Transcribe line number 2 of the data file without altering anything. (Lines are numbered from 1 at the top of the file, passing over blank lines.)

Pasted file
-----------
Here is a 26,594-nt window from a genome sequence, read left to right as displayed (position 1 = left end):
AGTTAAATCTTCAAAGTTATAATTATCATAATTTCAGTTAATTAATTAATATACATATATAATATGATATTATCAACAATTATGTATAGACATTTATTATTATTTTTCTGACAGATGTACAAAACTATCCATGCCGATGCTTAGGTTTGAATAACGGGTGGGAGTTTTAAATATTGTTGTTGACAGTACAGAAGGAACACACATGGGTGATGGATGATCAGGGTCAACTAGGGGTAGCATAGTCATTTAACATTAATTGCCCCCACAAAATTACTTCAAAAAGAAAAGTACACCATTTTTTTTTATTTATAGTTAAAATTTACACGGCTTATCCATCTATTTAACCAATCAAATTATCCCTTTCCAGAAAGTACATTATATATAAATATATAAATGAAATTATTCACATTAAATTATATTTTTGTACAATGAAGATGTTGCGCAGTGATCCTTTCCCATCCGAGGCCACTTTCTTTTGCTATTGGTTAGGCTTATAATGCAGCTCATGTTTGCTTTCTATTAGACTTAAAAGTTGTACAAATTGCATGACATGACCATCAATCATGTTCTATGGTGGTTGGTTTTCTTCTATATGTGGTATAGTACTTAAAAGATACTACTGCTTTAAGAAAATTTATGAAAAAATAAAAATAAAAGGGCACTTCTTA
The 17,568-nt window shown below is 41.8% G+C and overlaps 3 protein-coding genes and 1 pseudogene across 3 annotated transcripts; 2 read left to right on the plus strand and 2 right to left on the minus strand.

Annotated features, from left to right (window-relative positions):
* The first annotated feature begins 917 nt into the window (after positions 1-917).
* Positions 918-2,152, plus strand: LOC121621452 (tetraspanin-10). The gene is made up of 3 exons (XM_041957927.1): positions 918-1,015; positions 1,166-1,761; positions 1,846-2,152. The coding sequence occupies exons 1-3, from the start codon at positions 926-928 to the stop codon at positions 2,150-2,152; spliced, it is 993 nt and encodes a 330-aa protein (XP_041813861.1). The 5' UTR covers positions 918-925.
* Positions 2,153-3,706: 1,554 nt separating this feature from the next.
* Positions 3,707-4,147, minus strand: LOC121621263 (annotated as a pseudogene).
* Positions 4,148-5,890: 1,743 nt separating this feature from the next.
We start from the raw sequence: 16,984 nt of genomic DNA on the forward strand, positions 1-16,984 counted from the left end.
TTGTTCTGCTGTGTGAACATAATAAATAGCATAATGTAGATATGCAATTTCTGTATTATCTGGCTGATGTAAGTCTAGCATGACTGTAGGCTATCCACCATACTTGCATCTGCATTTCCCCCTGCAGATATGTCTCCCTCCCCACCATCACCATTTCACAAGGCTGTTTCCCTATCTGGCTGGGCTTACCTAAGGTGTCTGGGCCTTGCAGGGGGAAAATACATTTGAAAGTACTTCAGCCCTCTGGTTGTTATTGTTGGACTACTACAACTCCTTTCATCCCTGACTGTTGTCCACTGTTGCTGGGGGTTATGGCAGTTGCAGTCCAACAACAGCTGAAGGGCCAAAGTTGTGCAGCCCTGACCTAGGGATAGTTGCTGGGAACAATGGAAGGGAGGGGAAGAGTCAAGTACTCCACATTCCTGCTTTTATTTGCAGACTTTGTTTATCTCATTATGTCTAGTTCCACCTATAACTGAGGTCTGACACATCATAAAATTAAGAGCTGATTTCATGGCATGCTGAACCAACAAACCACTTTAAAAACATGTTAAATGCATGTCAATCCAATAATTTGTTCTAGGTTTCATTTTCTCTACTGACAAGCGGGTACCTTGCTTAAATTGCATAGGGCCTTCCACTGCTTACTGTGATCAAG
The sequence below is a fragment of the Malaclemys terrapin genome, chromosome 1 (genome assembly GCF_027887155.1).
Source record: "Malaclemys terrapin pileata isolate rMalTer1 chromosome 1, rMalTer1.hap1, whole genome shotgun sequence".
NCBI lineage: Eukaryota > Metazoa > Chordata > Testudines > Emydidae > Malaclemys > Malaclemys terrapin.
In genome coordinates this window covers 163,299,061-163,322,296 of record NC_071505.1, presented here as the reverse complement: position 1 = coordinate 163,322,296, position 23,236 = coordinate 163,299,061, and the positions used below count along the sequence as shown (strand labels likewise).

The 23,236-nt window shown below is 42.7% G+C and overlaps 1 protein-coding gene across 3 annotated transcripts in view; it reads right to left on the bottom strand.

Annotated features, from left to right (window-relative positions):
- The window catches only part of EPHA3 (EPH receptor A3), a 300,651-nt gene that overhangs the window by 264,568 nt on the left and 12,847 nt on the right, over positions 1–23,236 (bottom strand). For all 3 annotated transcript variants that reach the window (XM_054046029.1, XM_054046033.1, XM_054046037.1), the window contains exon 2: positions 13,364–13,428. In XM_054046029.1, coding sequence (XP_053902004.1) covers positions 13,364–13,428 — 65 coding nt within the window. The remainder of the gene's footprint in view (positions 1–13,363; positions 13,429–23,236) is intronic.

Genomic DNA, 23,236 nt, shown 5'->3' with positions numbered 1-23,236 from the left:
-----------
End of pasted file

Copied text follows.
AGTTAAATCTTCAAAGTTATAATTATCATAATTTCAGTTAATTAATTAATATACATATATAATATGATATTATCAACAATTATGTATAGACATTTATTATTATTTTTCTGACAGATGTACAAAACTATCCATGCCGATGCTTAGGTTTGAATAACGGGTGGGAGTTTTAAATATTGTTGTTGACAGTACAGAAGGAACACACATGGGTGATGGATGATCAGGGTCAACTAGGGGTAGCATAGTCATTTAACATTAATTGCCCCCACAAAATTACTTCAAAAAGAAAAGTACACCATTTTTTTTTATTTATAGTTAAAATTTACACGGCTTATCCATCTATTTAACCAATCAAATTATCCCTTTCCAGAAAGTACATTATATATAAATATATAAATGAAATTATTCACATTAAATTATATTTTTGTACAATGAAGATGTTGCGCAGTGATCCTTTCCCATCCGAGGCCACTTTCTTTTGCTATTGGTTAGGCTTATAATGCAGCTCATGTTTGCTTTCTATTAGACTTAAAAGTTGTACAAATTGCATGACATGACCATCAATCATGTTCTATGGTGGTTGGTTTTCTTCTATATGTGGTATAGTACTTAAAAGATACTACTGCTTTAAGAAAATTTATGAAAAAATAAAAATAAAAGGGCACTTCTTA